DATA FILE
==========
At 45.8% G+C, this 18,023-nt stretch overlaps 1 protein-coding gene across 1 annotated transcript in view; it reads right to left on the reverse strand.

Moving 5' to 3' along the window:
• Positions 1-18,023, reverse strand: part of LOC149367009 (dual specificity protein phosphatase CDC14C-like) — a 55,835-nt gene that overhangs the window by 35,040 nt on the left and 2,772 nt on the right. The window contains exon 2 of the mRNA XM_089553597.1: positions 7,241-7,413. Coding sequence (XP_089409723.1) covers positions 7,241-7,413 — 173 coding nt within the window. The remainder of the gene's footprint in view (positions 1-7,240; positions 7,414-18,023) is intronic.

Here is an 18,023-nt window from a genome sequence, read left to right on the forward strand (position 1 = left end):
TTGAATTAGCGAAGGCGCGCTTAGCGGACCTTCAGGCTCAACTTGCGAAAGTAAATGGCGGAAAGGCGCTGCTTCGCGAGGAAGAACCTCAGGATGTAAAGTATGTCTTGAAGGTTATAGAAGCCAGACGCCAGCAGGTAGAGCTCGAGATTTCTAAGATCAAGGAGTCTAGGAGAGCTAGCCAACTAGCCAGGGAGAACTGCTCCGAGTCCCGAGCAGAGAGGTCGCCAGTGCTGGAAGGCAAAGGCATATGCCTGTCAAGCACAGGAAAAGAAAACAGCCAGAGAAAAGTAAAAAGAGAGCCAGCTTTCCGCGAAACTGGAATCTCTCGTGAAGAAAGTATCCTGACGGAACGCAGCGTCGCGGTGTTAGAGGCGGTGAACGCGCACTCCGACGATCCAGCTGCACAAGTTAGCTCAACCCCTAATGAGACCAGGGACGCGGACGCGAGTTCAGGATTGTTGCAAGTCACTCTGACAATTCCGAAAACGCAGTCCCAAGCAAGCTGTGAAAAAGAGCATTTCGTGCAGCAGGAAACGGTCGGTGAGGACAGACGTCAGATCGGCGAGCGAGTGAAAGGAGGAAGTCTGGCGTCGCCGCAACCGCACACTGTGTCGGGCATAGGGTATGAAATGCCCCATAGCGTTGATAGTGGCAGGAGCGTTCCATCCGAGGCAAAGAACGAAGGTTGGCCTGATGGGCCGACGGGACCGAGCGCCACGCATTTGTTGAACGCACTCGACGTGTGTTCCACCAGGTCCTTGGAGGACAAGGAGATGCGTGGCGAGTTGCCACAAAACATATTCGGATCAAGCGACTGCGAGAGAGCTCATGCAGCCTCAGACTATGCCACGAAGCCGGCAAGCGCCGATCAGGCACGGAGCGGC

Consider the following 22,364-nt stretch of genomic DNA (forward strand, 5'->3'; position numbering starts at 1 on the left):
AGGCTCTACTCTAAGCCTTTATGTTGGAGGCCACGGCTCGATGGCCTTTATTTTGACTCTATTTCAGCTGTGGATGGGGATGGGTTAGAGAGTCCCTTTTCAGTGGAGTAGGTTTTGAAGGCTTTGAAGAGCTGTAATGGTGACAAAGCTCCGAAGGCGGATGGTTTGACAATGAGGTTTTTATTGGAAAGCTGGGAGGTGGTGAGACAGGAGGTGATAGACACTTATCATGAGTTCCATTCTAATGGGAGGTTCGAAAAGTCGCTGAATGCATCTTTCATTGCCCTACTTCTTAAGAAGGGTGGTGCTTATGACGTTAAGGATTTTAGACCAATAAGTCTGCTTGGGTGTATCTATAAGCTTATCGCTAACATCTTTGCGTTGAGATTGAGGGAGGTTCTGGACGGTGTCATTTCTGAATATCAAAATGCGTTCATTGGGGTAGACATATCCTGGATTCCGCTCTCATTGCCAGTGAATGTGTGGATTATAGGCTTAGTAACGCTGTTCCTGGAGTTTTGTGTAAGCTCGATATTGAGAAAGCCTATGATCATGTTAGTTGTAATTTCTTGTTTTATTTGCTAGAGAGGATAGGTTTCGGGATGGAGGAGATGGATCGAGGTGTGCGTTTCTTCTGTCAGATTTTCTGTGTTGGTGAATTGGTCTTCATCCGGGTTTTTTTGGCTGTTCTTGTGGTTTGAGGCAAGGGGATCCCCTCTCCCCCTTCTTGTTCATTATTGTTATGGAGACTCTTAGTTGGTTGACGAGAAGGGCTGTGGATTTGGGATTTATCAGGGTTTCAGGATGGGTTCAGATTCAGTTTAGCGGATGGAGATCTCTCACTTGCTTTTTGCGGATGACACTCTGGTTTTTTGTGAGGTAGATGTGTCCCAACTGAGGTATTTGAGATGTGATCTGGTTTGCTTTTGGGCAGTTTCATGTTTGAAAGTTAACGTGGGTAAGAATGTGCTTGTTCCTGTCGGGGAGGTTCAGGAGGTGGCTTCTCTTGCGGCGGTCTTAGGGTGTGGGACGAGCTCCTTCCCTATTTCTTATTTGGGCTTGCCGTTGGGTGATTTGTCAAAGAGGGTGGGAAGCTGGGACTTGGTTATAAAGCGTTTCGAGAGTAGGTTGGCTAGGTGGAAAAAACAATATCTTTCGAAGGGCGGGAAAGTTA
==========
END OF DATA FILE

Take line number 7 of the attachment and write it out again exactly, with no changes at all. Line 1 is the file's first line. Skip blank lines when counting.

AGGCTCTACTCTAAGCCTTTATGTTGGAGGCCACGGCTCGATGGCCTTTATTTTGACTCTATTTCAGCTGTGGATGGGGATGGGTTAGAGAGTCCCTTTTCAGTGGAGTAGGTTTTGAAGGCTTTGAAGAGCTGTAATGGTGACAAAGCTCCGAAGGCGGATGGTTTGACAATGAGGTTTTTATTGGAAAGCTGGGAGGTGGTGAGACAGGAGGTGATAGACACTTATCATGAGTTCCATTCTAATGGGAGGTTCGAAAAGTCGCTGAATGCATCTTTCATTGCCCTACTTCTTAAGAAGGGTGGTGCTTATGACGTTAAGGATTTTAGACCAATAAGTCTGCTTGGGTGTATCTATAAGCTTATCGCTAACATCTTTGCGTTGAGATTGAGGGAGGTTCTGGACGGTGTCATTTCTGAATATCAAAATGCGTTCATTGGGGTAGACATATCCTGGATTCCGCTCTCATTGCCAGTGAATGTGTGGATTATAGGCTTAGTAACGCTGTTCCTGGAGTTTTGTGTAAGCTCGATATTGAGAAAGCCTATGATCATGTTAGTTGTAATTTCTTGTTTTATTTGCTAGAGAGGATAGGTTTCGGGATGGAGGAGATGGATCGAGGTGTGCGTTTCTTCTGTCAGATTTTCTGTGTTGGTGAATTGGTCTTCATCCGGGTTTTTTTGGCTGTTCTTGTGGTTTGAGGCAAGGGGATCCCCTCTCCCCCTTCTTGTTCATTATTGTTATGGAGACTCTTAGTTGGTTGACGAGAAGGGCTGTGGATTTGGGATTTATCAGGGTTTCAGGATGGGTTCAGATTCAGTTTAGCGGATGGAGATCTCTCACTTGCTTTTTGCGGATGACACTCTGGTTTTTTGTGAGGTAGATGTGTCCCAACTGAGGTATTTGAGATGTGATCTGGTTTGCTTTTGGGCAGTTTCATGTTTGAAAGTTAACGTGGGTAAGAATGTGCTTGTTCCTGTCGGGGAGGTTCAGGAGGTGGCTTCTCTTGCGGCGGTCTTAGGGTGTGGGACGAGCTCCTTCCCTATTTCTTATTTGGGCTTGCCGTTGGGTGATTTGTCAAAGAGGGTGGGAAGCTGGGACTTGGTTATAAAGCGTTTCGAGAGTAGGTTGGCTAGGTGGAAAAAACAATATCTTTCGAAGGGCGGGAAAGTTA